Investigating the Weird British Tradition of Putting KFC Gravy on Your Christmas Dinner
For many British families, nipping to KFC on Christmas Eve for a pot of gravy—made from leftover chicken scraps and stock—is a yearly ritual.
This article originally appeared on MUNCHIES in December 2017.
Come Christmas Day, each member of your family probably has a designated job in the kitchen. Maybe Mum roasts the turkey, Dad glazes the gammon, your weird uncle conjures his “famous” roast potatoes, and the visiting cousin from Australia does honey-glazed parsnips with caramelised (burnt) tips. Oh, yes, and don’t forget Grandma’s gravy, which is always rich and boozy thanks to her 102-year-old recipe. There are also homes, come Christmas, in which only one of the brigade takes charge. Grandad won’t let anybody touch his stuffing balls. All other attendees are banished to sit by the fire in their slippers, nibble on Kettle chips, and sip real ale and Chenin Blanc. And then, just as the Champagne is on the verge of becoming unacceptably warm, in the old man bursts, holding aloft the majestic bird.
Then there are the families who go to KFC.
We’re not talking the whole shebang, here. No, this isn’t Japan, where every year, sitting down to Kentucky Fried Chicken on December 25 is a ritual (an estimated 3.6 million Japanese families enjoy the American fast food on Christmas Day). We’re just talking KFC gravy. Under £2 a pot, available in small or large.
For a sizeable number of British families, nipping to KFC on Christmas Eve for a pot of the sauce has become a festive tradition. All other food is cooked at home, but rendering down fat and scooping up turkey juices, preparing a deep stock to bind and lubricate the mishmash of ingredients together—all this is a step too far; a job unnecessary and better performed by a company that makes about a million-and-a-half tonnes of the sauce every year.
As with all fast food (is there anything that marries sugar and salt like a Big Mac?), KFC gravy has a distinct flavour. But does a gravy designed to compliment fried chicken work with acidic Brussels sprouts and sausages wrapped in bacon?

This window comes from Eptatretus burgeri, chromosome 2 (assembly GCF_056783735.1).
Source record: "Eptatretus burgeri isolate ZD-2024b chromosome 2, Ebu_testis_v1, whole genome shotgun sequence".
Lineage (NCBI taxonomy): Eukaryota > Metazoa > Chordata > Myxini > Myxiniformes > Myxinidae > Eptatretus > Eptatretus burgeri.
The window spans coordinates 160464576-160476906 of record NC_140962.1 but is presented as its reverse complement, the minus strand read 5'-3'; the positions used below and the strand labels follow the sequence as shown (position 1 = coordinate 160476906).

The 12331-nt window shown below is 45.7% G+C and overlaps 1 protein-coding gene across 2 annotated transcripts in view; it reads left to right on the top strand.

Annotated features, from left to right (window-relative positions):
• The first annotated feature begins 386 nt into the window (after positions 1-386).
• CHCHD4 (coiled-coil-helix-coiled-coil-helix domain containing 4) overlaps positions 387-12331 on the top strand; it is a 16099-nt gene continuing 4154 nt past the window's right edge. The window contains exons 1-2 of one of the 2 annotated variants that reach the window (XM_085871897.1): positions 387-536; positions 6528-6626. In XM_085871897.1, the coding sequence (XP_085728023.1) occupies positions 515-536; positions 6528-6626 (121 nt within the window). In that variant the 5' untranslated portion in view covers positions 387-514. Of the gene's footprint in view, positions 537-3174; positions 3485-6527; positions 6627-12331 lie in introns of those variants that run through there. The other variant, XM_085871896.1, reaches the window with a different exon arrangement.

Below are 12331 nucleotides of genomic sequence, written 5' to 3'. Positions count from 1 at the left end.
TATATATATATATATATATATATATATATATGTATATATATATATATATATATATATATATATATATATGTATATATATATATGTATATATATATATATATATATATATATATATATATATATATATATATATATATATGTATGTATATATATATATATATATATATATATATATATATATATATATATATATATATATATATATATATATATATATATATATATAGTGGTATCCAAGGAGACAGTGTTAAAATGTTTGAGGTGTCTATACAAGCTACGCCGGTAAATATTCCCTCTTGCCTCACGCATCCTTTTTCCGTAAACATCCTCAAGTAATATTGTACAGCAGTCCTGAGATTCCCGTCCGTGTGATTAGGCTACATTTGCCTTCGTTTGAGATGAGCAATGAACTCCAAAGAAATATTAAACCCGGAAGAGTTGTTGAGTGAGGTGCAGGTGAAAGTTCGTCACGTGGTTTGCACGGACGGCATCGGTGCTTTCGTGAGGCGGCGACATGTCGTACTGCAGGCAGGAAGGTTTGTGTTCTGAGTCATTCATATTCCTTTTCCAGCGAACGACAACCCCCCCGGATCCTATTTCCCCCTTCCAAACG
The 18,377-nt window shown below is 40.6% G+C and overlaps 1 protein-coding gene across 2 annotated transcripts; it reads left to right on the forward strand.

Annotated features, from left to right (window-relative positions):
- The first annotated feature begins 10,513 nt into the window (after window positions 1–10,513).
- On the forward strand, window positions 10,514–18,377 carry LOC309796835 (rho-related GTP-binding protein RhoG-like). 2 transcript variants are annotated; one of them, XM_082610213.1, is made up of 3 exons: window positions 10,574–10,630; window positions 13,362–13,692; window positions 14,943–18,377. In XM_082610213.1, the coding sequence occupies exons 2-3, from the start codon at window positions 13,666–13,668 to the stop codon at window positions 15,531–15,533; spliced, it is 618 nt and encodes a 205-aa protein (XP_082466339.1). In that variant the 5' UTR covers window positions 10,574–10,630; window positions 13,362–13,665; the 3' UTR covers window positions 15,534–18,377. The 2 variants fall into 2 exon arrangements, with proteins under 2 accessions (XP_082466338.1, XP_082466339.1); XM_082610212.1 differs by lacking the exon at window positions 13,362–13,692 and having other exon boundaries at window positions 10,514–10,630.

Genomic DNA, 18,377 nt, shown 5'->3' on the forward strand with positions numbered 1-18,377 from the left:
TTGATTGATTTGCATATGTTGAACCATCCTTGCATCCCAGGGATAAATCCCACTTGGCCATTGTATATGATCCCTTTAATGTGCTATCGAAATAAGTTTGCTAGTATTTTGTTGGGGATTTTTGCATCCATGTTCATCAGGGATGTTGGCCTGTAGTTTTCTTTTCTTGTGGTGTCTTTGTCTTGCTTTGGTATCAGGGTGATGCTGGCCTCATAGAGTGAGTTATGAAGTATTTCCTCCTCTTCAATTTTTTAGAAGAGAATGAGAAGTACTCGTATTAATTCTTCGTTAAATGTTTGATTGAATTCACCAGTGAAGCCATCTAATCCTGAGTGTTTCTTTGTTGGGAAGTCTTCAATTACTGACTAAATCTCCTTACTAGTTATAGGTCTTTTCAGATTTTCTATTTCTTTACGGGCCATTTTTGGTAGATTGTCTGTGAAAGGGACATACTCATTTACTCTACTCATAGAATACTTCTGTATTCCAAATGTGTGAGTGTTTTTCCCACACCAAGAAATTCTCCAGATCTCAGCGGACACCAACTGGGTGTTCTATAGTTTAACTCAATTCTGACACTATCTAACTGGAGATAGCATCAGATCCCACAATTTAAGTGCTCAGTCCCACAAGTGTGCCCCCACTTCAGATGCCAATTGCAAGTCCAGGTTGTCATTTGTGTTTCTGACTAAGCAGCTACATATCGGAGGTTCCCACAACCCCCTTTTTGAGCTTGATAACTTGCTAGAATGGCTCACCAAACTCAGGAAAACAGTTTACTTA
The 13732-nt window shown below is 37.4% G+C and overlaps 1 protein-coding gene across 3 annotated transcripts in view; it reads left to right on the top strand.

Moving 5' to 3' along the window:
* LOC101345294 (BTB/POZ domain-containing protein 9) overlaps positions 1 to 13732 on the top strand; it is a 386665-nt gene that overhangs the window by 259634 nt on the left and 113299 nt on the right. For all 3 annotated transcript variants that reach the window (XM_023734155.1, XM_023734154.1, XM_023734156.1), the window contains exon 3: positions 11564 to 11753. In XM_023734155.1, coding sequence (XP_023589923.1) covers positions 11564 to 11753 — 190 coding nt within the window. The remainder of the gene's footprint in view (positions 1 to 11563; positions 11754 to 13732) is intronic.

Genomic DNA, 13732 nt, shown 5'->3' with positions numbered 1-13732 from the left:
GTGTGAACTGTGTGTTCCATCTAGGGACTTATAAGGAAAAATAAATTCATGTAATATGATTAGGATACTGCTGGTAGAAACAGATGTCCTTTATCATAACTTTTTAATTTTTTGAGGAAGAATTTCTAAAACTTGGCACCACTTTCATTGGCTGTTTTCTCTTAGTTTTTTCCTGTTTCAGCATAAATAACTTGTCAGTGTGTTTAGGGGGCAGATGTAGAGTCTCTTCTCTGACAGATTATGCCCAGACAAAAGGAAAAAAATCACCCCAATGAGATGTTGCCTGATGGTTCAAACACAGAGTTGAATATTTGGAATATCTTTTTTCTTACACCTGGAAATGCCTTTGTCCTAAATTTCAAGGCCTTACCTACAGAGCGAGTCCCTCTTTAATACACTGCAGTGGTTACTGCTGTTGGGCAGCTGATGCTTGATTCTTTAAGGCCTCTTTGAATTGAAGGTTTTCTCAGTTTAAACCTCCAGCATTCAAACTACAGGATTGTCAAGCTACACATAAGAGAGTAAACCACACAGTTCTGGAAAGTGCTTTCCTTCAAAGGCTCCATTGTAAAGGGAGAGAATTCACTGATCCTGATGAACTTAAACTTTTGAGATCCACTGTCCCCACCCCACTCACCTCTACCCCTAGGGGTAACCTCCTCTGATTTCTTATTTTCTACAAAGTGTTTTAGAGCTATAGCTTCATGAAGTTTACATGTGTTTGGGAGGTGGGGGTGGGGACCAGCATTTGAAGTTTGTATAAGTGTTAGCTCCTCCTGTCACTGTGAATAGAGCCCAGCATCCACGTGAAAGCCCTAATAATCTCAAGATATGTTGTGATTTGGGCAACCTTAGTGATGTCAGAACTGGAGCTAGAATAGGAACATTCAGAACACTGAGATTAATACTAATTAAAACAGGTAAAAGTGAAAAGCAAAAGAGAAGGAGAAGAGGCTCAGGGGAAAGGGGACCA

“It works with Christmas dinner,” 22-year-old Jack Pendlebury, from Bolton, assures me. His dad bought gravy from KFC for Christmas last year and they plan to do the same again this time.
“It can change in consistency and taste from branch to branch, but it’s always delicious. We like it with Christmas dinner because everything’s better with gravy, and KFC’s is the best,” he continues. “We make everything else—it’s the only thing we outsource. We only get it with Christmas dinner, not every Sunday. Although I do always order it if I’m having a KFC.”
Jodie Avis-Smith, 21, from Uckfield, comes from another family of seasonal KFC visitors: “I think the gravy brings a zing to the turkey. Everything is else is homemade. I’ve tried to recreate it, but it’s never the same. It’s just a festive treat for the family. I only eat KFC about once a month.”
I start to wonder whether all this might be a subtle KFC marketing campaign. Given the corporation’s previous PR stunts, it's not outside the realms of possibility for it to ask a handful of willing fans to trumpet the wonders of its gravy, a menu item that rarely features in UK advertising. But a quick search on Twitter uncovers rafts of Brits (and some Americans), who deploy the tactic, and have been doing so for some time.
“I think KFC gravy brings a zing to the turkey. Everything is else is homemade. I’ve tried to recreate it, but it’s never the same.